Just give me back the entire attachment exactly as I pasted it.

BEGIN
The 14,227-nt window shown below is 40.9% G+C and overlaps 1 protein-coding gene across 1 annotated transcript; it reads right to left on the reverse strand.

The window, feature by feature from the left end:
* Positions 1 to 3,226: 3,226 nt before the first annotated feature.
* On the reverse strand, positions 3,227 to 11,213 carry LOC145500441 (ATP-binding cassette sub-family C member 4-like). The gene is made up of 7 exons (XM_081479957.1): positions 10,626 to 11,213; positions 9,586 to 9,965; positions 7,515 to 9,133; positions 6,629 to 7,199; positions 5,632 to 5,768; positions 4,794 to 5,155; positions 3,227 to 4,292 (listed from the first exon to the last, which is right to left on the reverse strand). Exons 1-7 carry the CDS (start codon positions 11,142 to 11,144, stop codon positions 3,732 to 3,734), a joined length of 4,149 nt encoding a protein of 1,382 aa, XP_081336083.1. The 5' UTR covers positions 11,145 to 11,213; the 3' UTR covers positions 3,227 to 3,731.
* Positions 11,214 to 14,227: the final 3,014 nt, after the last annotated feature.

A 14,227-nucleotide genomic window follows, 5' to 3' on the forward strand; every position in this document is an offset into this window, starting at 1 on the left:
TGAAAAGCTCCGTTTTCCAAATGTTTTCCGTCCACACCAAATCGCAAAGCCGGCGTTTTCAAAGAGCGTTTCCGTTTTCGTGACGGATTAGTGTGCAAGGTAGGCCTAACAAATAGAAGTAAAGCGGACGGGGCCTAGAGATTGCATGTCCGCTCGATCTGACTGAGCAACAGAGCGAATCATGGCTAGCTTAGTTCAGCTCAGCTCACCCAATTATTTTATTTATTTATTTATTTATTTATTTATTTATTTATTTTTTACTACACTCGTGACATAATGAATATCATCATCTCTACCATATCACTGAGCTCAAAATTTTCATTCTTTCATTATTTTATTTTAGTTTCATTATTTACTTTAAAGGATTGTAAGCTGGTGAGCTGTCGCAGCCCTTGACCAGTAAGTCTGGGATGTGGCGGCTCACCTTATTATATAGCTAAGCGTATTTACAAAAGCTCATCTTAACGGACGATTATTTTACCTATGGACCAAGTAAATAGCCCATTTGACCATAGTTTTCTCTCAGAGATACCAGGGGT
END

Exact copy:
The 14,227-nt window shown below is 40.9% G+C and overlaps 1 protein-coding gene across 1 annotated transcript; it reads right to left on the reverse strand.

The window, feature by feature from the left end:
* Positions 1 to 3,226: 3,226 nt before the first annotated feature.
* On the reverse strand, positions 3,227 to 11,213 carry LOC145500441 (ATP-binding cassette sub-family C member 4-like). The gene is made up of 7 exons (XM_081479957.1): positions 10,626 to 11,213; positions 9,586 to 9,965; positions 7,515 to 9,133; positions 6,629 to 7,199; positions 5,632 to 5,768; positions 4,794 to 5,155; positions 3,227 to 4,292 (listed from the first exon to the last, which is right to left on the reverse strand). Exons 1-7 carry the CDS (start codon positions 11,142 to 11,144, stop codon positions 3,732 to 3,734), a joined length of 4,149 nt encoding a protein of 1,382 aa, XP_081336083.1. The 5' UTR covers positions 11,145 to 11,213; the 3' UTR covers positions 3,227 to 3,731.
* Positions 11,214 to 14,227: the final 3,014 nt, after the last annotated feature.

A 14,227-nucleotide genomic window follows, 5' to 3' on the forward strand; every position in this document is an offset into this window, starting at 1 on the left:
TGAAAAGCTCCGTTTTCCAAATGTTTTCCGTCCACACCAAATCGCAAAGCCGGCGTTTTCAAAGAGCGTTTCCGTTTTCGTGACGGATTAGTGTGCAAGGTAGGCCTAACAAATAGAAGTAAAGCGGACGGGGCCTAGAGATTGCATGTCCGCTCGATCTGACTGAGCAACAGAGCGAATCATGGCTAGCTTAGTTCAGCTCAGCTCACCCAATTATTTTATTTATTTATTTATTTATTTATTTATTTATTTATTTTTTACTACACTCGTGACATAATGAATATCATCATCTCTACCATATCACTGAGCTCAAAATTTTCATTCTTTCATTATTTTATTTTAGTTTCATTATTTACTTTAAAGGATTGTAAGCTGGTGAGCTGTCGCAGCCCTTGACCAGTAAGTCTGGGATGTGGCGGCTCACCTTATTATATAGCTAAGCGTATTTACAAAAGCTCATCTTAACGGACGATTATTTTACCTATGGACCAAGTAAATAGCCCATTTGACCATAGTTTTCTCTCAGAGATACCAGGGGT